Much of learning about old jewelry, as with any subject, involves learning the lingo. Terms that crop up often in the antique marketplace include:
Art Nouveau: the style that flourished between roughly 1890 and 1914, characterized by burnished yellow gold, soft enamel colors and undulating, curvy shapes. Common motifs were flowers, plants and female figures with long, wavy hair. Many consider René Lalique, who designed jewelry before he got into frosted glass, the ultimate Art Nouveau artist. Click here to view an Art Nouveau brooch.
Art Deco: the streamlined style of the 1920s and '30s, characterized by flat geometric shapes and bold color contrasts (red/black and green/blue are typical combinations). In particular, the jeweler Cartier is known for designing primo Art Deco.
Retro: referring to the style developed in 1940s and '50s, characterized by wavy lines and large stones (rubies and aquamarines were favorites), often set in rose gold. Wallis Simpson, the Duchess of Windsor, popularized this bold, solid look.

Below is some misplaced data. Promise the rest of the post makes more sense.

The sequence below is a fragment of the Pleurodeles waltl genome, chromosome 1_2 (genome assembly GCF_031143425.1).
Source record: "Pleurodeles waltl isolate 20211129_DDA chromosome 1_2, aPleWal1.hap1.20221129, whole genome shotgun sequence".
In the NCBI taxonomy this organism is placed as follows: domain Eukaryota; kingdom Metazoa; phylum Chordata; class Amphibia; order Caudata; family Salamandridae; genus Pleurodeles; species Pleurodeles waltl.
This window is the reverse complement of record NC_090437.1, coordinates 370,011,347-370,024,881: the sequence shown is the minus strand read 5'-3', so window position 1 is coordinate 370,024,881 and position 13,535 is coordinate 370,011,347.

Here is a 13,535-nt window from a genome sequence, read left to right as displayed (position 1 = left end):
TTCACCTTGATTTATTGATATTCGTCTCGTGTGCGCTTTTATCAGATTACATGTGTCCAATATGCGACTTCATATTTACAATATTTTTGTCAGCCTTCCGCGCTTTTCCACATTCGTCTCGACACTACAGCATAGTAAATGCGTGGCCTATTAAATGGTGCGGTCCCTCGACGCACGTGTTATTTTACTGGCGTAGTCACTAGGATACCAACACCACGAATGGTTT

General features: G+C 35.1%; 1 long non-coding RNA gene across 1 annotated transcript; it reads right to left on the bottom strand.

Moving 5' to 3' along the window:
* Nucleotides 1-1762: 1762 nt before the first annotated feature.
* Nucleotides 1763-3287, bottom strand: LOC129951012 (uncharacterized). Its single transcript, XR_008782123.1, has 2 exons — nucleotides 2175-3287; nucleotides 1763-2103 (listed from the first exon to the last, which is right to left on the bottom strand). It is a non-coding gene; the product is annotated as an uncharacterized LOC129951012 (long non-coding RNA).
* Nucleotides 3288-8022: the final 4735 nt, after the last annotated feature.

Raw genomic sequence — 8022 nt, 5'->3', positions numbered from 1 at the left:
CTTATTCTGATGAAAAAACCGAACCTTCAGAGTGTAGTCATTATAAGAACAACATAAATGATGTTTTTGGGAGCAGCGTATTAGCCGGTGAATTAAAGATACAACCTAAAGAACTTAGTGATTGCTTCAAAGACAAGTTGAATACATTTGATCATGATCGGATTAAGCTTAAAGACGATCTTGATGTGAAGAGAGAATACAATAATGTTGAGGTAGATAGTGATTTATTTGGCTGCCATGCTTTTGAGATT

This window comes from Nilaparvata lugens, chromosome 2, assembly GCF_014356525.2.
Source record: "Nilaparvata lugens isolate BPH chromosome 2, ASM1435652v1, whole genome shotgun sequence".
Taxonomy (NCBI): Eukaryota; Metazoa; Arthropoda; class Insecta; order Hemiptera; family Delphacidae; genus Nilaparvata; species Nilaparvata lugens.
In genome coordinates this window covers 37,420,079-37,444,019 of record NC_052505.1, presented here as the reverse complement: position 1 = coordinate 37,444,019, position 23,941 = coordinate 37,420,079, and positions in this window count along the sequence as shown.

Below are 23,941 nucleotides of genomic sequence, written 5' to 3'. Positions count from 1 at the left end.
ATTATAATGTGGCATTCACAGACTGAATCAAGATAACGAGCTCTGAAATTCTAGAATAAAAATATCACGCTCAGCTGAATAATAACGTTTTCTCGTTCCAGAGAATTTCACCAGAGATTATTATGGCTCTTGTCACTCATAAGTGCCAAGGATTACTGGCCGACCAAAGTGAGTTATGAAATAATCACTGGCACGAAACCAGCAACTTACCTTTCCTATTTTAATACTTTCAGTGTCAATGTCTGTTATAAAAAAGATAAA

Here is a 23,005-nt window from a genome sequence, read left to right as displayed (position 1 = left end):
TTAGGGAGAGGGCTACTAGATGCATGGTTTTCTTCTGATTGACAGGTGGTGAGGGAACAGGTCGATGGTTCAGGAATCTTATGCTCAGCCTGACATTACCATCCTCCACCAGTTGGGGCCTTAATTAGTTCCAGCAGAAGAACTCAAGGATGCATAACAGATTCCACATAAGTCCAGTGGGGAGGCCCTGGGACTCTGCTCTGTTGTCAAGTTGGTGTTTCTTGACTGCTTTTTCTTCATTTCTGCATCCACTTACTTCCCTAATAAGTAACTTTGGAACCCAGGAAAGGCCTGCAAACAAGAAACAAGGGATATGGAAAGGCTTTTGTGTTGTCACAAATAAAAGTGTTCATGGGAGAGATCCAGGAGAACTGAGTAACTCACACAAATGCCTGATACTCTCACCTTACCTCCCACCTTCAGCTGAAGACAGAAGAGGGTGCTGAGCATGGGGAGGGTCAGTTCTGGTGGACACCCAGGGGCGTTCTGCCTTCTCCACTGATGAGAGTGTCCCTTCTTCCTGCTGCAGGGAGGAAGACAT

Old mine cut: a 19th century method of faceting gemstones - usually diamonds - that prevailed up until the early 1900s. Because they have fewer facets, old mine cut stones twinkle differently than their modern counterparts, exhibiting more of a subtle sparkle than a fiery flash.
Cabochon: a gem that has a smooth rounded surface instead of being cut into facets. It gleams rather than sparkles.
Paste: not the gluey stuff, but pieces of glass cut and colored to look like gems, form of imitation that dates back to the 17th century. Though technically costume jewelry, many paste pieces were often exquisitely made and set into precious metals.
Parure or suite: traditionally, a full set of matching jewelry, comprised of a necklace, two bracelets, a ring, earrings, brooch and sometimes a tiara or other hair ornament. A demi-parure is a less elaborate suite of (usually) a necklace, earrings and a brooch. However, nowadays three or more coordinating pieces, designed to be worn together as a set, are often referred to as a parure.
Millegrain: a metal setting for stones decorated with tiny, raised beads. Especially popular in the early 20th century, it's making a comeback today-often to give modern jewelry an antique look.